In short, here are separated members who are engaged in a break up of the group (by forming a new one), those who want to stay in the initial group. Sometimes members of the previous group (especially those in power) may carry out retaliation or some repression against members leaving the group.

    3. Step 3: identification with the group

    The third step is the most important of Worchel’s cyclical model. It is the phase in which more conflicts appear.

    This stage is characterized by the fact that the new group begins to take shape, begins to consolidate. Strong barriers are created against other groups (exogroups) and any divergence within the group is prosecuted or censored. On another side, all these conduct of compliance with group standards are reinforced, And public displays of loyalty to the group are encouraged, which is expected.

    Finally, a competition arises from the new group and exogroups (including them as “the other groups”, different from the group itself or to which one belongs).

    In addition to appearing in this contest, he is also encouraged once he appears. On the other hand, belonging to and being part of one’s own group (in-group) greatly influences individual identity.

      4.Step 4: group productivity

      In the fourth step of Worchel’s cyclical model, the productivity of the group (obtaining results and benefits) appears. In other words, the group’s goals become relevant. At this stage, all group members fight in unison to achieve these goals.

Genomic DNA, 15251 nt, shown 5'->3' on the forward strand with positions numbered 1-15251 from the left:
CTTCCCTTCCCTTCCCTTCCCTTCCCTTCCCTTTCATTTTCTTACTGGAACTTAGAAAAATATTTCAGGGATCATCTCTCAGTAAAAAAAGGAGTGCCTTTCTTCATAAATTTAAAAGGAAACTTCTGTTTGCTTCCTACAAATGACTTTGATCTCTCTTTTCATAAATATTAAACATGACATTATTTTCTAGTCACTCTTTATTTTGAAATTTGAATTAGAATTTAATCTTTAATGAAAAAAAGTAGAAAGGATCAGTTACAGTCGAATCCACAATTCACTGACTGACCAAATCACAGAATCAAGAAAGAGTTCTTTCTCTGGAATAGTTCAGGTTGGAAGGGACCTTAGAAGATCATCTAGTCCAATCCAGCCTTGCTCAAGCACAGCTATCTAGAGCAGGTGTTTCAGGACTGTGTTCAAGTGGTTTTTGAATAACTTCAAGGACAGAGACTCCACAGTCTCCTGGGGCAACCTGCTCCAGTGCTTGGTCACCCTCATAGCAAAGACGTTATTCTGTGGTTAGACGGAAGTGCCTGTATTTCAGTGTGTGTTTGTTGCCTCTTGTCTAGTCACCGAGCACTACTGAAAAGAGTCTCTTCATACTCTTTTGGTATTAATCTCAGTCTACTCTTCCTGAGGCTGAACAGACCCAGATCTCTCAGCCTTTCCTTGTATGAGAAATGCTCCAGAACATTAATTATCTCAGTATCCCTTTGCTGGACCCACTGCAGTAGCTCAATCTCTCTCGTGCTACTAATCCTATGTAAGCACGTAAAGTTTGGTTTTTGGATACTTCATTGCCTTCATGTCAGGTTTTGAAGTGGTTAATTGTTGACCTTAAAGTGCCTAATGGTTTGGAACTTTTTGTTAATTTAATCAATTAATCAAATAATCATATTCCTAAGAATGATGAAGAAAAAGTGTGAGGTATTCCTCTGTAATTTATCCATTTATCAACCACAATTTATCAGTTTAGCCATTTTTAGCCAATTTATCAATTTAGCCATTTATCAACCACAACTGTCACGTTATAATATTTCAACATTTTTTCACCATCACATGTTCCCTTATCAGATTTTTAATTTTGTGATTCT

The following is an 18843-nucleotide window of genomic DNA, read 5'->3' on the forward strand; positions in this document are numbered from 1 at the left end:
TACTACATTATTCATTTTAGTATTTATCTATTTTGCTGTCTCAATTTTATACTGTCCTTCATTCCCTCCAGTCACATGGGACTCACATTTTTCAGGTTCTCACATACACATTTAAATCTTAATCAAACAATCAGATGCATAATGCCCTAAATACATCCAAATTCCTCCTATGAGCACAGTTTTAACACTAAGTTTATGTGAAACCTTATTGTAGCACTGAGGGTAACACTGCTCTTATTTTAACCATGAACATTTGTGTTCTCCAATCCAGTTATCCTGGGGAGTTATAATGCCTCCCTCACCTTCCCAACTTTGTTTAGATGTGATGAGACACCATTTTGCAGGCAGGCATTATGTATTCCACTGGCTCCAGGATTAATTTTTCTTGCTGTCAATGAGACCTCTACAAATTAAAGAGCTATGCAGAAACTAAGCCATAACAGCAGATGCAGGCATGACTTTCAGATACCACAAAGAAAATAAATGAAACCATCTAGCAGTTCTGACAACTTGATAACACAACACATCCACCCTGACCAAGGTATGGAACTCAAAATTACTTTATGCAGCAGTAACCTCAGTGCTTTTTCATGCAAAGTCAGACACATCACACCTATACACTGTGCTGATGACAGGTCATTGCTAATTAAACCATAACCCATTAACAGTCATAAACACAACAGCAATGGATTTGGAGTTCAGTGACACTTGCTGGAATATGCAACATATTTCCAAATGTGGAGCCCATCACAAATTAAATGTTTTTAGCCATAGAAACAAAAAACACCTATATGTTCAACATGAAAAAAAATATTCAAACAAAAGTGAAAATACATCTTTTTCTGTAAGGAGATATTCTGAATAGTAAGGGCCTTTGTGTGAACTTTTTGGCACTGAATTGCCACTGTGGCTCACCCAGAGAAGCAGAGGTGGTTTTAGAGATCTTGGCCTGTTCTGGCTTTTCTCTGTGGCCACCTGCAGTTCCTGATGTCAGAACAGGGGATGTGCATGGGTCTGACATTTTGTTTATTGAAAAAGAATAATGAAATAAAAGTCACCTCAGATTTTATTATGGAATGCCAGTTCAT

The hallmark of this phase is the emphasis on equality; this is why cooperative relations with other groups (“exogroups”) are allowed as long as this allows the benefit of the group itself.

      5. Step 5: individualization

      The fifth stage is characterized by individualization; this implies that the achievement of individual goals becomes important. In other words, that is to say it doesn’t matter anymore the “group” but also “the individual”, Who wants to feel recognized (without wanting to break up or leave the group).

      At this stage, sub-groups appear within the group and equity is emphasized; this implies providing each member with what he deserves, according to his conditions, merits or contributions.

      Another characteristic of the fifth stage is that it cooperation with exogroups is actively sought (More than at the previous stage, rather than being sought, these cooperative relations were authorized). In addition, the fact of belonging to exogroups is valued here, which had never happened in the previous stages.

      6. Stage 6: decline of the group

      The sixth and final step of Worchel’s cyclical model is the group decline phase. At this stage doubts and mistrust appear Concerning the group itself (in-group) and its value. In addition, the fear of rejection from the group is lost and fights between subgroups may even appear.

      When is it some group members start to give up the same, Especially those whose skills are valued by other groups (exogroups). This causes the group to decline and the group to break up (the group “dies”), allowing the cycle to start over and return to step 1, beginning the whole process of group formation.

      Bibliographical references:

      • Hogg, MA (2010). Social psychology. Vaughan Graham M. Panamericana. Posted by Panamericana.
      • Marín, M. (2012). Social psychology of group processes. Pyramid.
      • Morales, JF (2007). Social psychology. Published by SA McGraw-Hill / Interamericana de España.